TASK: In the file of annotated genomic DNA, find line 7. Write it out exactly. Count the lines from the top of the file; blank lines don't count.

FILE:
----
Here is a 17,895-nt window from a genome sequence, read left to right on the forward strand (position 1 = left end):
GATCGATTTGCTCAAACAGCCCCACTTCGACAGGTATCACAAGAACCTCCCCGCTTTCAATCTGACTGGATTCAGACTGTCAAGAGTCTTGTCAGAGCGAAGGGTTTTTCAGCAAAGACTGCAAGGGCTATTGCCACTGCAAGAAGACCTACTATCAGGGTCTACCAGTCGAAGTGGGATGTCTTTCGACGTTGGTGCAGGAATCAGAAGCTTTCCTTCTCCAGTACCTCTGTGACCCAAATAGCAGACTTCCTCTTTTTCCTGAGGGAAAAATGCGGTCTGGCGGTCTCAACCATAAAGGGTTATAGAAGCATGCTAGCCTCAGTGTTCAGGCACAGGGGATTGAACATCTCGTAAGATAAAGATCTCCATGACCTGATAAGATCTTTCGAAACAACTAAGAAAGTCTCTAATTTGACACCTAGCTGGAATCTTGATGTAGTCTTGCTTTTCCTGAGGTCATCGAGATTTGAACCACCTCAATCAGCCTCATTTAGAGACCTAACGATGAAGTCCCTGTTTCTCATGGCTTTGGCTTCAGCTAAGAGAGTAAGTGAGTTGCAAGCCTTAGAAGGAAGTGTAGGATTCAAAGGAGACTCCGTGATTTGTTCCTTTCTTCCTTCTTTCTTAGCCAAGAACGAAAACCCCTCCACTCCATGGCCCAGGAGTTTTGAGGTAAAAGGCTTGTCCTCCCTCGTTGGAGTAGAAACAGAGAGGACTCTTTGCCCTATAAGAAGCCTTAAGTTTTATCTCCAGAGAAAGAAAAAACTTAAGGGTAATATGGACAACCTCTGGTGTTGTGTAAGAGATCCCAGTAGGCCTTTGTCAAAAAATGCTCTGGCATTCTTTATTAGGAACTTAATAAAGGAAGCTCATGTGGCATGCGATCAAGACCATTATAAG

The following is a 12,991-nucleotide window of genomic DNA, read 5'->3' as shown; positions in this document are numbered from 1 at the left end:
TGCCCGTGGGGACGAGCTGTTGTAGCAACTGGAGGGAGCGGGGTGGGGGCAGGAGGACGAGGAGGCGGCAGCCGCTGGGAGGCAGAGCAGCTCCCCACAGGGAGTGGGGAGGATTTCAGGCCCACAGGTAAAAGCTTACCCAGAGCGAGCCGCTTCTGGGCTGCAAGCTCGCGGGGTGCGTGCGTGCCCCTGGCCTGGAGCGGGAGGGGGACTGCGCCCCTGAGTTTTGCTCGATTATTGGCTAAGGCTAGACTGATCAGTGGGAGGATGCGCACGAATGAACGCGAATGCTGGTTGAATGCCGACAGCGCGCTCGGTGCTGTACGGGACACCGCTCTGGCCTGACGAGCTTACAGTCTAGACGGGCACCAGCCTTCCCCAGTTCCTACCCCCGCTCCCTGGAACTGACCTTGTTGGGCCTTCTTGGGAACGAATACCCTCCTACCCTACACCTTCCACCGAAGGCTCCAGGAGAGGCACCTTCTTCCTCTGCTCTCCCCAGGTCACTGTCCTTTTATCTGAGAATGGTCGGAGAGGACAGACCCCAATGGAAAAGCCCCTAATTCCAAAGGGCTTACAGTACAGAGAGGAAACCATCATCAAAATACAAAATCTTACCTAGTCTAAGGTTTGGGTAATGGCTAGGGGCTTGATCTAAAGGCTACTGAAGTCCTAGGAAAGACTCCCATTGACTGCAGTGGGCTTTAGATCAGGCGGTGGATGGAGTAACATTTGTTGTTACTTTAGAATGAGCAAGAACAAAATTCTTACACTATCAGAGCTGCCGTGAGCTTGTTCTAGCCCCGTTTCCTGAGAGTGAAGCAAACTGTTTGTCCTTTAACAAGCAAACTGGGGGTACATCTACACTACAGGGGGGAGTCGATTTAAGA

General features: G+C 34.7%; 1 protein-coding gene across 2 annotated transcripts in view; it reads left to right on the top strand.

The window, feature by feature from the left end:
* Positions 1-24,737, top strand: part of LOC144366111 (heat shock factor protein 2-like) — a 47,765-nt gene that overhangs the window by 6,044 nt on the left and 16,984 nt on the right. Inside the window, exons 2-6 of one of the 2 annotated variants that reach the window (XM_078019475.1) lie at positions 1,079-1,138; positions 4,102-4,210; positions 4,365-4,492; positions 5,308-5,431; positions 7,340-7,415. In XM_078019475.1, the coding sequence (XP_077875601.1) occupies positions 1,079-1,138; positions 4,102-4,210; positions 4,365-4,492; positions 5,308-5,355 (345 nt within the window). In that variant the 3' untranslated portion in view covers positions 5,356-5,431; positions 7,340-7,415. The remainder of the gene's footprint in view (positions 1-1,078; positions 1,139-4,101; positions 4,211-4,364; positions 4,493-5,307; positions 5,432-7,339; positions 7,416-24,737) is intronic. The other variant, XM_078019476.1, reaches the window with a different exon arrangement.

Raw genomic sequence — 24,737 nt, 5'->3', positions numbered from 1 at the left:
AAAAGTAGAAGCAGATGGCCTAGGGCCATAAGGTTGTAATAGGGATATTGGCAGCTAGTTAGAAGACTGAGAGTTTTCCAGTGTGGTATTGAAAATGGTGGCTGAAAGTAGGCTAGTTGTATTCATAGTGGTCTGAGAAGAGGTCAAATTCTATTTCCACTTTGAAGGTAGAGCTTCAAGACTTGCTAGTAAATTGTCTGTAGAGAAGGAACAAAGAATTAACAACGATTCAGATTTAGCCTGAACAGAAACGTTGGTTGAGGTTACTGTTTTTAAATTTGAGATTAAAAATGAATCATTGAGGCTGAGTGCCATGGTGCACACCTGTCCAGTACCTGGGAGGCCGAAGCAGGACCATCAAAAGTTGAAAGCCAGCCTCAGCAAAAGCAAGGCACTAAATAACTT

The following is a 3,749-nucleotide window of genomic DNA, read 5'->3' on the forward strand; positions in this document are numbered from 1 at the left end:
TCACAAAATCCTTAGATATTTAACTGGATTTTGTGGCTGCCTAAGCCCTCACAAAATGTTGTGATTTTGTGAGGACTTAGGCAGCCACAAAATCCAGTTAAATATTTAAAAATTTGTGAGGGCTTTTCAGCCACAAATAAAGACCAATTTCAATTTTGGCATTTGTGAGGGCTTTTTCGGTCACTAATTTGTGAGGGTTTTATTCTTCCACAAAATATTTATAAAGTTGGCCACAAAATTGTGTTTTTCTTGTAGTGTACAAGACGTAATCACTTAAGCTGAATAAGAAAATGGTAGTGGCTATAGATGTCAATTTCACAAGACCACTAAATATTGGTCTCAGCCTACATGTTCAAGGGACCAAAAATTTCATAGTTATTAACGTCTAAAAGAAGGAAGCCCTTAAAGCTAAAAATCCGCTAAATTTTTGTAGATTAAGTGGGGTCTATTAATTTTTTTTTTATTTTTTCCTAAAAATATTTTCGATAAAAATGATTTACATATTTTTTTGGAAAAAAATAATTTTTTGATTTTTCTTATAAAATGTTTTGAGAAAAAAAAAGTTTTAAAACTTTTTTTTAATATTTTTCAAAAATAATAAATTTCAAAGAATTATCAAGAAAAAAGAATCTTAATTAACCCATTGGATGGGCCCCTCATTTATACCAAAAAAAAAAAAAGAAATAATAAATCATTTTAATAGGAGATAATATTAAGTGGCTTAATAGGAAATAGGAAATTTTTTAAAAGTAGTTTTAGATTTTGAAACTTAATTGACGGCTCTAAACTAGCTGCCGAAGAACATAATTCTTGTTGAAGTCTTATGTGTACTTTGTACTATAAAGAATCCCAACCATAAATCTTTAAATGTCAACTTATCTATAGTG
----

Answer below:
* Positions 1-24,737, top strand: part of LOC144366111 (heat shock factor protein 2-like) — a 47,765-nt gene that overhangs the window by 6,044 nt on the left and 16,984 nt on the right. Inside the window, exons 2-6 of one of the 2 annotated variants that reach the window (XM_078019475.1) lie at positions 1,079-1,138; positions 4,102-4,210; positions 4,365-4,492; positions 5,308-5,431; positions 7,340-7,415. In XM_078019475.1, the coding sequence (XP_077875601.1) occupies positions 1,079-1,138; positions 4,102-4,210; positions 4,365-4,492; positions 5,308-5,355 (345 nt within the window). In that variant the 3' untranslated portion in view covers positions 5,356-5,431; positions 7,340-7,415. The remainder of the gene's footprint in view (positions 1-1,078; positions 1,139-4,101; positions 4,211-4,364; positions 4,493-5,307; positions 5,432-7,339; positions 7,416-24,737) is intronic. The other variant, XM_078019476.1, reaches the window with a different exon arrangement.